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When New Technology Becomes Evidence

What it is and how to use it for your next criminal case!

  • Product Number: 2190274P01
  • CLE Credits, earn up to:
    3 substantive credits, 0 ethics credits CLE Credit Note
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  • Product Description
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  • Product Description

    Product Description

    While developments in technology improve our everyday lives in countless positive ways, they also create novel means by which the police investigate crime. Prosecutions of many different types rely increasingly on the discovery of incriminating (or allegedly incriminating) digital evidence, not only through searches of smartphones and social media applications/platforms (Facebook, Instagram, Snapchat), but also from new, unexpected sources that record and collect data regarding our daily activity: personal IoT (Internet of Things) devices such as fitness trackers and smartwatches; home assistance devices (Amazon Echo, Google Home); and smart home appliances (Google Nest thermostats and other devices).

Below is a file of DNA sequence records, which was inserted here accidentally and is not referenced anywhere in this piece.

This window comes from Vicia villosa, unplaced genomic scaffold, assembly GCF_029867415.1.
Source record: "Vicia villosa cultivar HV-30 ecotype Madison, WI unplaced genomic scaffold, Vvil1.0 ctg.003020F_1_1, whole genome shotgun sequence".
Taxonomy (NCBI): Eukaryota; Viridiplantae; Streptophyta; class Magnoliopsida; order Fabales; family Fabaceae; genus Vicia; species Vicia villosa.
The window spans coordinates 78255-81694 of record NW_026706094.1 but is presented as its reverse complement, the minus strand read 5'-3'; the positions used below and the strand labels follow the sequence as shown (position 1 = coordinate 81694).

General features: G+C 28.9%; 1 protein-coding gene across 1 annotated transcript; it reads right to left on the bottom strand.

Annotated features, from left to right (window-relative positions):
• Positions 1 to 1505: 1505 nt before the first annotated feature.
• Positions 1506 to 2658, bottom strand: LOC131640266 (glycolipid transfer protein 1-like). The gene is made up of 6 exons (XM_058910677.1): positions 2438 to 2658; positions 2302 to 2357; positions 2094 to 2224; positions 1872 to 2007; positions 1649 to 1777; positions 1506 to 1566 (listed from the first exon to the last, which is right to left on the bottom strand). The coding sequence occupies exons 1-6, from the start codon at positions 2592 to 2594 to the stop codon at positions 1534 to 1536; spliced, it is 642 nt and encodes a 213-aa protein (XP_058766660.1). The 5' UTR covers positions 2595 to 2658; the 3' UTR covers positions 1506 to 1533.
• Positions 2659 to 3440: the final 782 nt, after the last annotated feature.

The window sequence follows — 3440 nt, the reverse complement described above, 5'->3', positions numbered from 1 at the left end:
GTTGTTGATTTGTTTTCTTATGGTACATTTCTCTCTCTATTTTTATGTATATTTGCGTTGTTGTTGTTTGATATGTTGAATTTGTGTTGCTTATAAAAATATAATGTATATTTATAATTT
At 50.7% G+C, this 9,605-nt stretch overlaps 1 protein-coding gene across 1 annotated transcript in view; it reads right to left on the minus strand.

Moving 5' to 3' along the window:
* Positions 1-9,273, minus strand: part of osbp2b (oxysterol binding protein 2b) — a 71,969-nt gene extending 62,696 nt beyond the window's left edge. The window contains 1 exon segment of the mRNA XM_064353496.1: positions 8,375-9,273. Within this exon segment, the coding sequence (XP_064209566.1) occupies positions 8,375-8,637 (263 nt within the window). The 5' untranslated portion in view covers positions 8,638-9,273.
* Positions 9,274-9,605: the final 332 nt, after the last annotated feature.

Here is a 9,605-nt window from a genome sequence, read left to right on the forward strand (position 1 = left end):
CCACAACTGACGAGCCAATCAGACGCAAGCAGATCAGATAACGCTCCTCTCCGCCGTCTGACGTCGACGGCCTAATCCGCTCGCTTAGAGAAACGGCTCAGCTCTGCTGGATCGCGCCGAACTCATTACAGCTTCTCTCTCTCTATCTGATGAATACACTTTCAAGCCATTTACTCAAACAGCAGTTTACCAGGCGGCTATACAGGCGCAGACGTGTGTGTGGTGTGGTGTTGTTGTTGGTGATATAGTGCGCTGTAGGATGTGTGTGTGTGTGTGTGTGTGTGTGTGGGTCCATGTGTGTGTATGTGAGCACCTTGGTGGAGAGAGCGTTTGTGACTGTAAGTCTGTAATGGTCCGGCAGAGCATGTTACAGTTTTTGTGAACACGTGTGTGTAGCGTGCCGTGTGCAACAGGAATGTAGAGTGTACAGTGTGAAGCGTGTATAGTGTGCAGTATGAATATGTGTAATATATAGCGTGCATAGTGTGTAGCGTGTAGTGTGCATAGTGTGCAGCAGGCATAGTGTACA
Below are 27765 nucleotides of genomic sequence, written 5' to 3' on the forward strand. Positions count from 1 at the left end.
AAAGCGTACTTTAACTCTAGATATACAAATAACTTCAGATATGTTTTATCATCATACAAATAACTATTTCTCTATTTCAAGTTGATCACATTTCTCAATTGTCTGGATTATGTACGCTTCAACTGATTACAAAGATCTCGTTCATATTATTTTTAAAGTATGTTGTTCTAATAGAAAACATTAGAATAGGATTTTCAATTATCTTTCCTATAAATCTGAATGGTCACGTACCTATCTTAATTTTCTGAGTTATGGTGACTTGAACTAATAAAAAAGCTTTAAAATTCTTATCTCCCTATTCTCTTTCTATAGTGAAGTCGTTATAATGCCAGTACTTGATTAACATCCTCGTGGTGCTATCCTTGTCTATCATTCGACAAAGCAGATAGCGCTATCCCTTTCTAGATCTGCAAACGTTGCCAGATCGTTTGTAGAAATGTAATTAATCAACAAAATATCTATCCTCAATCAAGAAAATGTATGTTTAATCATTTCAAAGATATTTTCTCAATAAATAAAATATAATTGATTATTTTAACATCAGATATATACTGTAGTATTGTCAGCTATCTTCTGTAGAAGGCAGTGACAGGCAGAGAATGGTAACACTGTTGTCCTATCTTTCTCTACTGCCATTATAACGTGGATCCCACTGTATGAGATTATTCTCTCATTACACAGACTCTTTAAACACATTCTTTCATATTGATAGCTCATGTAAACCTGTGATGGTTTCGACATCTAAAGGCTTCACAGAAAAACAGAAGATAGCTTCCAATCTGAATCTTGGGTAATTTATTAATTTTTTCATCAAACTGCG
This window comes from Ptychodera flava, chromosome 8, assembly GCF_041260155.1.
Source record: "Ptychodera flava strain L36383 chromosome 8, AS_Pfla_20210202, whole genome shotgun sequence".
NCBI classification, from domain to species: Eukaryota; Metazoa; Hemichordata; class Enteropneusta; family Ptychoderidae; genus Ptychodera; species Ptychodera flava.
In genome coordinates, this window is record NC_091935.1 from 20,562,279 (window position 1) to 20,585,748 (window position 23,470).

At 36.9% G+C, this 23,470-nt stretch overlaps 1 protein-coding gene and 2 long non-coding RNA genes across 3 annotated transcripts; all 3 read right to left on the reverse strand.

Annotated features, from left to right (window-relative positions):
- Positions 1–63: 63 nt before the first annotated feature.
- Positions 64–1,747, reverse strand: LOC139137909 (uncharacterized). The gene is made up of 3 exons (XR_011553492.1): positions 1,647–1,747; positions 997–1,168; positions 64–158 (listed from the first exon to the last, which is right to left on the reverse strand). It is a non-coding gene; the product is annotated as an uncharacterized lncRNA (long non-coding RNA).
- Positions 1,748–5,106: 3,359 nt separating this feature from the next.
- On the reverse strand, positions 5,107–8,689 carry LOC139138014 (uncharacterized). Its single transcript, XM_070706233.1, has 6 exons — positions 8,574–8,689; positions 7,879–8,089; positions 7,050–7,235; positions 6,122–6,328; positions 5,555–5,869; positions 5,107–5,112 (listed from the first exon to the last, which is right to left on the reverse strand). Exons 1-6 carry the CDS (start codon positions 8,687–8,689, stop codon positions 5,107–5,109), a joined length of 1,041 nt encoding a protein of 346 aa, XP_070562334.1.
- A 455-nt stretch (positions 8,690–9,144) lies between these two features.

The successful defense of any case involving digital evidence requires a lawyer to understand how the police gather it, how it is produced and effectively managed during the discovery phase, how the prosecution uses it at trial, the many ways by which to challenge its admission, and, if admitted, how it might be used to the client’s advantage.

    The expert faculty discusses the admissibility of new types of evidence, the challenges faced by attorneys from both sides of the aisle in trying to produce, manage, and prepare for trial, and to explain the evidence to the finder of fact, and how to try to keep this evidence out if it hurts your case. Don’t fall behind! Learn how this evidence is being gathered, produced, and used across the Commonwealth.

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    Agenda & Materials

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    MCLE webcasts are delivered completely online, underscoring their convenience and appeal. There are no published print materials. All written materials are available electronically only. They are posted 24 hours prior to the program and can be accessed, downloaded, or printed from your computer.

  • Faculty

    Chair

    Brian A. Wilson, Esq., Boston University School of Law, Boston

    Faculty

    Brooke Gottlieb, Federal Public Defender Office, Boston
    Andrew F. Sellars, Esq., Boston University School of Law, Boston
    Timothy G. Watkins, Esq., Administrative Office of the US Courts/Contracts & Services Division, Washington
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